Wednesday, February 27, 2008

Cabin Pictures

It occurred to me that you might want to see pictures of our cabins in Costa Rica, so here they are in the construction phase.

Oops! It’s a picture of my cat, Mystery, who we decided to leave behind this time. I’ll be missing my little buddy like crazy. Next time he’ll be given no reprieve. He’ll become a Tico cat and we’ll have to change his name to Misterio. He’s bilingual, but he ignores me in both languages.

Tuesday, February 26, 2008

What do you take to Paradise?

You take as little as possible of course. No sense in cluttering up your new life with old baggage.

If you are planning to set up house and live with some of the comforts of home in Costa Rica, there are certain things that you might consider bringing with you from home. They're the things that you can’t get in Costa Rica or would cost you bundles if you were to buy them there. If you choose to travel light and go native, that’s wonderful. We’re a little apprehensive about our move, so we’re bringing a few things with us that will most likely max out our airline luggage allowance.

Lotions and Potions

For example, I have very fair skin and sun protection is a must for me. SPF 1000 is usually adequate. Well, an exageration, but I know from experience that the "good stuff " that gives me full-spectrum high SPF protection is hard to come by in Costa Rica. Most Ticos have darker complexions than I so there is not much of a market for super sunscreen except for to tourists. Need I say anything more than, "Cha-ching!?" On the rare occasion that I do find brands like Neutrogena or Aveeno, they tend to be very expensive, so I’m bringing my lotions and potions with me. Lots of them. All in checked baggage as personal items.

Low-Voltage Lighting

This tip came from a neighbor of ours in Costa Rica. He says you simply can’t get low voltage lighting in Costa Rica. I don’t know if it’s true, but we are bringing our own path lighting and garden lights.

Linen & Things

Soft, cuddly cotton or bamboo sheets with high thread counts and plush towels are hard to come by in Costa Rica. Although, per my aunt who lives in San Jose, you can get them, but they are expensive.

Ladies Clothes

My cousin, a Costa Rican citizen who has lived in Costa Rica almost all her life, says that the quality of clothes there is poor. I don’t know if that is true anymore with advances in global economy. Clothing sold everywhere seems to be manufactured everywhere else. The new Central American Free Trade Agreement (CAFTA) might also contribute to leveling of the playing field. Never the less, my cousin and aunt come to the US every couple of years to load up their suitcases with clothing.

One thing I do know for sure is that Ticas are built differently than Americans. On average, they tend to be more petite and less broad. Some of our American neighbors in Costa Rica admit that they can’t find larger women’s clothing sizes there.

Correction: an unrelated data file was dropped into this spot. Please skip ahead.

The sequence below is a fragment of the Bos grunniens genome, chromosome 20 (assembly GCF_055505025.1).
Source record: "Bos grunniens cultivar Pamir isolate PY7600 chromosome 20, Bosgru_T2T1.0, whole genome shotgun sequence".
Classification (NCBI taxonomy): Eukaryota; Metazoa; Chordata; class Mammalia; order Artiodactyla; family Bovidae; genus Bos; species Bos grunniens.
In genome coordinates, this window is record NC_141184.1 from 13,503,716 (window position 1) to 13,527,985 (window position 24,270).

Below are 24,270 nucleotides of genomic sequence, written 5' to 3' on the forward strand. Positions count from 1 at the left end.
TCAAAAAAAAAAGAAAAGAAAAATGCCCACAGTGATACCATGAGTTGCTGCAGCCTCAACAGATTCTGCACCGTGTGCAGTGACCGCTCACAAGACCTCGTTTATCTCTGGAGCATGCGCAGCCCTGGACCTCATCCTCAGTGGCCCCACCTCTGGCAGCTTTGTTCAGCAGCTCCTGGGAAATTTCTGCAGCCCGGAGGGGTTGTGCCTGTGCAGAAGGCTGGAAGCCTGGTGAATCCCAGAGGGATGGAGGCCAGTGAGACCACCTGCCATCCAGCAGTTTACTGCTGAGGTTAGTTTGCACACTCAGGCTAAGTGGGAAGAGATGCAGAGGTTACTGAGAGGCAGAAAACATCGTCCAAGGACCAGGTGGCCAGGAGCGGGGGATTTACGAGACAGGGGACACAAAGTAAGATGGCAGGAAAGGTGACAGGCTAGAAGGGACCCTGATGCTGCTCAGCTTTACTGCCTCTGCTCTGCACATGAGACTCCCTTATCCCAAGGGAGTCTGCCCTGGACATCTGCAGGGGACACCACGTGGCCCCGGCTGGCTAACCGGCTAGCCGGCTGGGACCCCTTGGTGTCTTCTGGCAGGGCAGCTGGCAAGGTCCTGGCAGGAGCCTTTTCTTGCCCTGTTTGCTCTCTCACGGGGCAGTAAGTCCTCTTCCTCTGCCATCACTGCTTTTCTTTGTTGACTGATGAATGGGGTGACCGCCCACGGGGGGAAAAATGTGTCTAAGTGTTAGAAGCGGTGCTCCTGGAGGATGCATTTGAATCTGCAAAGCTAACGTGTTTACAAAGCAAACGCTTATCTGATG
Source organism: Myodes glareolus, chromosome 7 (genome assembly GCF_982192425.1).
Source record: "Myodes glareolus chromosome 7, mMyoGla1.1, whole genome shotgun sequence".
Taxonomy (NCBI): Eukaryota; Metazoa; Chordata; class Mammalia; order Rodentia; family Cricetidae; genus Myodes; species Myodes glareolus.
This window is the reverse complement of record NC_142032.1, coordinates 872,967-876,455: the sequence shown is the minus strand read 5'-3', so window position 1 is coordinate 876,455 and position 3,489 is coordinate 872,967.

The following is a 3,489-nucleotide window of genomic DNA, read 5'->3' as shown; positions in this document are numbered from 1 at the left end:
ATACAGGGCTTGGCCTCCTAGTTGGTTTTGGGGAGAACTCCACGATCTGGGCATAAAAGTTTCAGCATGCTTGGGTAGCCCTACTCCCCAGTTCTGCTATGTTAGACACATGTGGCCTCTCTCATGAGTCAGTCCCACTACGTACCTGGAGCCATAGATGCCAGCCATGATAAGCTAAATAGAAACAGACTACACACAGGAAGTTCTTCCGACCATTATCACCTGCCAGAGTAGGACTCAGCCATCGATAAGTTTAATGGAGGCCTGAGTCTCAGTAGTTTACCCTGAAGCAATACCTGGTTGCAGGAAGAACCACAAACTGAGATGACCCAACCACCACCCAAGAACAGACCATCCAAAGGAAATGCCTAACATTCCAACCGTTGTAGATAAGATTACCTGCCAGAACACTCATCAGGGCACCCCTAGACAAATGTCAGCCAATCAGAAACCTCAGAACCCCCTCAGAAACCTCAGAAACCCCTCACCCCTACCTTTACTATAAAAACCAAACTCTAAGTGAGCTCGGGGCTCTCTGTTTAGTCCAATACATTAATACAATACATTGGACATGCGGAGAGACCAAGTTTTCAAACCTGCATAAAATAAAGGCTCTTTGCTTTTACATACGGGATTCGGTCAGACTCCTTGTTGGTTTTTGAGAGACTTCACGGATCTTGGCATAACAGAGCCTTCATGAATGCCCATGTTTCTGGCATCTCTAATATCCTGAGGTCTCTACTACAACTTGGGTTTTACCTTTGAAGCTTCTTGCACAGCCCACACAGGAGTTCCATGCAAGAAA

Imagine going to a country that you can’t shop for clothes in! Personally, I’m looking forward to it. Less consumer distraction means more real living. However, I am not petite, so I am taking precautions and will be stuffing in as many clothes as can into my suitcase.

Monday, February 18, 2008

The Beginning - About this Blog

Welcome to my very first blog post ever! My hope is to entertain and inspire as I take a leap into the unknown.

I was born in Puntarenas, Costa Rica forty-one years ago. My parents were passing through on a sailboat, but not before they had the foresight to secure my citizenship as a tiny baby in this beautiful country. I’ve never lived in my birth country, but I am about to complete the full circle.

My husband and I plan live and one day retire in Costa Rica. The focus of this blog is sharing my tales of Costa Rica - trying to get there, building a home there and living a happy life along the way. Stay tuned for the ride. It’s sure to be a wild one.

Sharing snippets of my life in Costa Rica

This adventure will begin in March 2007. My husband and I will leave lucrative jobs in the United States for almost nil income in Costa Rica, all for the dream of Pura Vida or “pure life” there. It sounds a little crazy, but we’ve met many wonderfully interesting people in Costa Rica who have already made this life changing move and we would like to join them.

Along with another couple, we own a piece of land and two little cabins over looking the sea. They are located on the sunny slopes of Escaleras near Dominical, Costa Rica. We will begin our first two-month stint of actually living and working in 500 square foot cabins, while finishing them. I can already share adventures about our experiences constructing these cabins, but I’ll save it for a blog on Costa Rican construction one day.

Solrisa is the name of the community that we are building. It’s a name that my husband and I came up with in our dining room in Seattle after months of careful thought. It merges the Spanish word for sun, sol, with the word for laughter, risa. Think of us as living under the laughing sun of Costa Rica. We hope it makes you smile.

I’ve always been passionately interested in gardening. During these first few months I hope to plant the seeds of a beautifully landscaped tropical paradise worthy of a few relaxing walks and quiet repose.

Tropical gardening in Costa Rica

Since we’ve stated this adventure, I’ve found very little information about gardening and horticulture practices in Costa Rica that has been useful to me. I find stuff that is too technical or in Spanish, or not specific enough for the eco-system my area.

I’m looking forward to experimenting with tropical gardening and I intend to share practical tips about what I learn.

Solrisa – Under the Laughing Sun

Although website for has not been created, you’ll soon be able to see our enchanting property and the lots we have available in our community. Stay tuned.